King Tut has returned—this time to Philadelphia. Having first been rediscovered in the Valley of the Kings in 1922, and having toured the world in the most popular exhibition ever in the 1970’s, the treasures of King Tutankhamun are on display at Philadelphia’s Franklin Institute. The boy-king will not pass this way again any time soon. By special permission of the Egyptian government, more than one hundred objects from his tomb and elsewhere are here through the end of September.
If you are thinking of going to see “Tut and the Golden Age of the Pharaohs,” there are a few things you should know. Tickets are expensive, at more than $30 apiece for regular adult admission. Lines can be long; more than 600,000 people have seen the show in its first two months.
And know this: you will not see the king’s mummy or his famous death mask, which may be the world’s most well-known artifact. The huge pictures that you see on buses and billboards everywhere are close-ups of a small figurine with a head that looks the king’s death mask, but is much smaller. The figurine, which is less than two feet tall, is really only the coffinette that was designed to hold the king’s royal liver. It is little wonder that some visitors feel like they have been suckered in by the show’s hype. As someone from the Philadelphia Inquirer exclaimed in a recent editorial, “I paid $32 to see a royal liver box?”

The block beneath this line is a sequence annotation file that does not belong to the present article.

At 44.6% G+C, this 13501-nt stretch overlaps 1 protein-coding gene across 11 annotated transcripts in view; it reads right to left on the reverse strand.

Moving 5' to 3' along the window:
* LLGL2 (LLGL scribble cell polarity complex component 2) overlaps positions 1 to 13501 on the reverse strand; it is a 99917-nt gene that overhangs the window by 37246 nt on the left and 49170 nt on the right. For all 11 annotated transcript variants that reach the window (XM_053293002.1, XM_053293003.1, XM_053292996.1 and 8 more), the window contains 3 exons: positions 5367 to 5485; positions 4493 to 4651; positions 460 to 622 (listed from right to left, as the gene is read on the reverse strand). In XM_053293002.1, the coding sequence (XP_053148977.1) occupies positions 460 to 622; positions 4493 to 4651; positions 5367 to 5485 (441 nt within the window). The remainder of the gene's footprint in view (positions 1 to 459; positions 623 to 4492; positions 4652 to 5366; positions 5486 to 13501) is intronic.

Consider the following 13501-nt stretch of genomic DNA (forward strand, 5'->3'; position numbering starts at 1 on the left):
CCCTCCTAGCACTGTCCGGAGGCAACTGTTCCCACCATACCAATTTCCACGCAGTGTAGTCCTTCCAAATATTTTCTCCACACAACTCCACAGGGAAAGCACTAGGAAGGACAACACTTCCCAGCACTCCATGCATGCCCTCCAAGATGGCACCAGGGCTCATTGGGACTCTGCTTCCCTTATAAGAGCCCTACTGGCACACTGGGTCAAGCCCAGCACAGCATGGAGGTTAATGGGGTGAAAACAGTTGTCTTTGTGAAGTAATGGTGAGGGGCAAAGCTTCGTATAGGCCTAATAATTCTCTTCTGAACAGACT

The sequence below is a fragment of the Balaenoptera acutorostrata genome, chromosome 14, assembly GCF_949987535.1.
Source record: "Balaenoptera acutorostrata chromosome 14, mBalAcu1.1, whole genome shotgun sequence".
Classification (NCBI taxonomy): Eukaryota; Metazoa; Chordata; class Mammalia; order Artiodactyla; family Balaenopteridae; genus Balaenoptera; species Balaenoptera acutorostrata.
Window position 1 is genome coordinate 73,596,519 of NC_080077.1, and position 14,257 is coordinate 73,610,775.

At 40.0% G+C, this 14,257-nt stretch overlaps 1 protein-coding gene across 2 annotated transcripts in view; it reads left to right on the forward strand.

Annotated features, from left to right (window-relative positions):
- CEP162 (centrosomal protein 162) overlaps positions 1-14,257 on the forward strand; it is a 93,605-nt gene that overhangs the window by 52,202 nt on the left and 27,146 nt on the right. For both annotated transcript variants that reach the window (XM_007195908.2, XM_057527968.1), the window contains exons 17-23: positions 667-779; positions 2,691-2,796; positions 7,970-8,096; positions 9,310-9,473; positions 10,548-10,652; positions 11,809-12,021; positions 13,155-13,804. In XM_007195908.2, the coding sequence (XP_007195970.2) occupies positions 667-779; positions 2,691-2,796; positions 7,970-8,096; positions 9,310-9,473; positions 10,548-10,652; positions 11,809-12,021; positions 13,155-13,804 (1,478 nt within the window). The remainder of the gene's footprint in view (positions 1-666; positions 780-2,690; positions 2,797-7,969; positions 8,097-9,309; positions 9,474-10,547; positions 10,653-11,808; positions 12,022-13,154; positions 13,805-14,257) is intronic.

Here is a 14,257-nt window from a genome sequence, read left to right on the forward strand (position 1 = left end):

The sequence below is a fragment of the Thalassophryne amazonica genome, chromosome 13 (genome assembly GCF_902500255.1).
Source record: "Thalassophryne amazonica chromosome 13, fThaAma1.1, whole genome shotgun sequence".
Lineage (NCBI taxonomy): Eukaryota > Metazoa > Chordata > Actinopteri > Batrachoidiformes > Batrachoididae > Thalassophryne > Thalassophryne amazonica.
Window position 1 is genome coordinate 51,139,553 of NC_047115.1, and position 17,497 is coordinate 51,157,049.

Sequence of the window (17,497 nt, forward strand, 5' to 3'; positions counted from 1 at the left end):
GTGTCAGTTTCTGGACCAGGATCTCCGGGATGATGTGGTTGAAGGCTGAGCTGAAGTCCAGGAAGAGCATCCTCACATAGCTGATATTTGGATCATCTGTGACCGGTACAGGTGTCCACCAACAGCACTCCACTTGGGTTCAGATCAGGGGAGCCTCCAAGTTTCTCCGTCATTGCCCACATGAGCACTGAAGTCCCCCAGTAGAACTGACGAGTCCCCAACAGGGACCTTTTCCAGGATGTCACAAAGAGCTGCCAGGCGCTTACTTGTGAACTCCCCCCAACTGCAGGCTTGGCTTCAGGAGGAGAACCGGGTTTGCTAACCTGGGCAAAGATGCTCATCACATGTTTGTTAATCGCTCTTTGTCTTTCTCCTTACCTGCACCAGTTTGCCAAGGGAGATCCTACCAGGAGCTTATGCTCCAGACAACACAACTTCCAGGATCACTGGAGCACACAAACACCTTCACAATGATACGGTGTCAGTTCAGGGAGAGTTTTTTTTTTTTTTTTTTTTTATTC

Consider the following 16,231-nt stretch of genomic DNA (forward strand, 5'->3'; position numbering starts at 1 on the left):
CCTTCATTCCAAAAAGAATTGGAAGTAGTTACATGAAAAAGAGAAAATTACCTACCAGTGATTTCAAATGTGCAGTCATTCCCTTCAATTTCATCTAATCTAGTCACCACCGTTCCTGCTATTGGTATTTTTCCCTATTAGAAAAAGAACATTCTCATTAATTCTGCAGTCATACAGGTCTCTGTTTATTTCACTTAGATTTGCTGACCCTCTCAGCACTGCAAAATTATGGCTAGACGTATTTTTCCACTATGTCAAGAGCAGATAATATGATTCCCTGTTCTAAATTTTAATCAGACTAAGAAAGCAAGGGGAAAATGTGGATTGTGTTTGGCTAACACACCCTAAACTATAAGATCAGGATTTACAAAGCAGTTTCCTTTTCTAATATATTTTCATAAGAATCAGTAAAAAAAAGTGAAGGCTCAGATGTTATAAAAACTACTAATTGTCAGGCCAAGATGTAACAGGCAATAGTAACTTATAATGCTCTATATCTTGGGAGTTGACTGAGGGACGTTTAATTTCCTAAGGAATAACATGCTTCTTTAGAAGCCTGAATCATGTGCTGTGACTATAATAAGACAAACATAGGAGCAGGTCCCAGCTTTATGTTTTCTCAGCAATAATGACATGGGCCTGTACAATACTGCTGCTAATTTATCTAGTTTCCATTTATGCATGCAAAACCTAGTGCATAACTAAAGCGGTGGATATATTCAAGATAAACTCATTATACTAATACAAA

Still, the objects that are on display are exquisite in their opulent beauty. The tickets may be thirty dollars, but the show is priceless. As Howard Carter exclaimed when he first opened Tut’s tomb, there is “everywhere the glint of gold.” The figurines, statues, chairs, caskets, coffins, diadems, and other burial items are golden treasures from a golden age.
One of the reasons why these Egyptian artifacts are so captivating is because many of them portray the human face. The images of various members of the royal family are so life-like that when we look at them face to face, we know that we are seeing real people as they really looked. And they are presented to us with such royal dignity that we sense we are looking at the only creature in all creation that is made in the image of God (Gen. 1:27).
Yet hovering over everything is the specter of death—the mortality of our humanity. Perhaps it is inevitable that objects from a tomb will seem death-like. We are confronted everywhere with the reality of Tut’s own unexpected and (some would say) untimely demise. The king took Egypt’s throne when he was only 9, and he died of disputed causes at age 19.
Like most of the ancient pharaohs, King Tut was obsessed with death and the life to come. It is for this reason, in fact, that all of his precious artifacts have been preserved. Tutankhamun was striving desperately for immortality. He was asking the question of all questions: Is there life after death? And if there is, how can I guarantee my acceptance in the afterlife? But did King Tut come up with the right answer?
Egyptian preparations for burial were elaborate. After Tutankamun died, his body went through 72 days of mummification. As servants prepared his body with various spices and resins, they also performed magical spells to protect him in the afterlife. A sacred ritual called “The Opening of the Mouth” was intended to rejuvenate the king, giving him life after death. Other rituals were meant to protect him from evil spirits, or to bring movement to the king’s limbs—a notable problem for any corpse!